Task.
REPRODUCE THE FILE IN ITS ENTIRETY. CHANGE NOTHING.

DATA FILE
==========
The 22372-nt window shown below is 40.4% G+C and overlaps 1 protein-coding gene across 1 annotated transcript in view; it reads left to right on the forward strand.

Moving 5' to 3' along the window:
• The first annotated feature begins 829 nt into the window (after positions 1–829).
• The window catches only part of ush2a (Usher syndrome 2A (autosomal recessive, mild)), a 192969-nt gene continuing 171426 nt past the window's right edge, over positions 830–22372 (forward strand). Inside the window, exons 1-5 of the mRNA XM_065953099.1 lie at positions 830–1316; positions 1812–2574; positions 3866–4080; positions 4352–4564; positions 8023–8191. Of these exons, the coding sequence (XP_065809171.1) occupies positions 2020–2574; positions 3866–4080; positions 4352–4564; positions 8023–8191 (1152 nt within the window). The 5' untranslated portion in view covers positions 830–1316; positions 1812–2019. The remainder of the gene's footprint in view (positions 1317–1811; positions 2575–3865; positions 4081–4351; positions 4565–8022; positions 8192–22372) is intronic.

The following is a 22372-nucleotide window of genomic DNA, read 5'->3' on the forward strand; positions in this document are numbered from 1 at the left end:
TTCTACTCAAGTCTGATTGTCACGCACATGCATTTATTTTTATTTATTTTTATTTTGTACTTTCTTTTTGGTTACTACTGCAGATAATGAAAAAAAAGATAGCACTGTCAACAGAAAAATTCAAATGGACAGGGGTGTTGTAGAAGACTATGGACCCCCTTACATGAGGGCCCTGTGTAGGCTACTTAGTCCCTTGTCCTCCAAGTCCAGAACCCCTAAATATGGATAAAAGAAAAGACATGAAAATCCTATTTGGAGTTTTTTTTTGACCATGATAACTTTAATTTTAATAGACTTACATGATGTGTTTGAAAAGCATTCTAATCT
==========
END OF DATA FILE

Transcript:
The 22372-nt window shown below is 40.4% G+C and overlaps 1 protein-coding gene across 1 annotated transcript in view; it reads left to right on the forward strand.

Moving 5' to 3' along the window:
• The first annotated feature begins 829 nt into the window (after positions 1–829).
• The window catches only part of ush2a (Usher syndrome 2A (autosomal recessive, mild)), a 192969-nt gene continuing 171426 nt past the window's right edge, over positions 830–22372 (forward strand). Inside the window, exons 1-5 of the mRNA XM_065953099.1 lie at positions 830–1316; positions 1812–2574; positions 3866–4080; positions 4352–4564; positions 8023–8191. Of these exons, the coding sequence (XP_065809171.1) occupies positions 2020–2574; positions 3866–4080; positions 4352–4564; positions 8023–8191 (1152 nt within the window). The 5' untranslated portion in view covers positions 830–1316; positions 1812–2019. The remainder of the gene's footprint in view (positions 1317–1811; positions 2575–3865; positions 4081–4351; positions 4565–8022; positions 8192–22372) is intronic.

The following is a 22372-nucleotide window of genomic DNA, read 5'->3' on the forward strand; positions in this document are numbered from 1 at the left end:
TTCTACTCAAGTCTGATTGTCACGCACATGCATTTATTTTTATTTATTTTTATTTTGTACTTTCTTTTTGGTTACTACTGCAGATAATGAAAAAAAAGATAGCACTGTCAACAGAAAAATTCAAATGGACAGGGGTGTTGTAGAAGACTATGGACCCCCTTACATGAGGGCCCTGTGTAGGCTACTTAGTCCCTTGTCCTCCAAGTCCAGAACCCCTAAATATGGATAAAAGAAAAGACATGAAAATCCTATTTGGAGTTTTTTTTTGACCATGATAACTTTAATTTTAATAGACTTACATGATGTGTTTGAAAAGCATTCTAATCT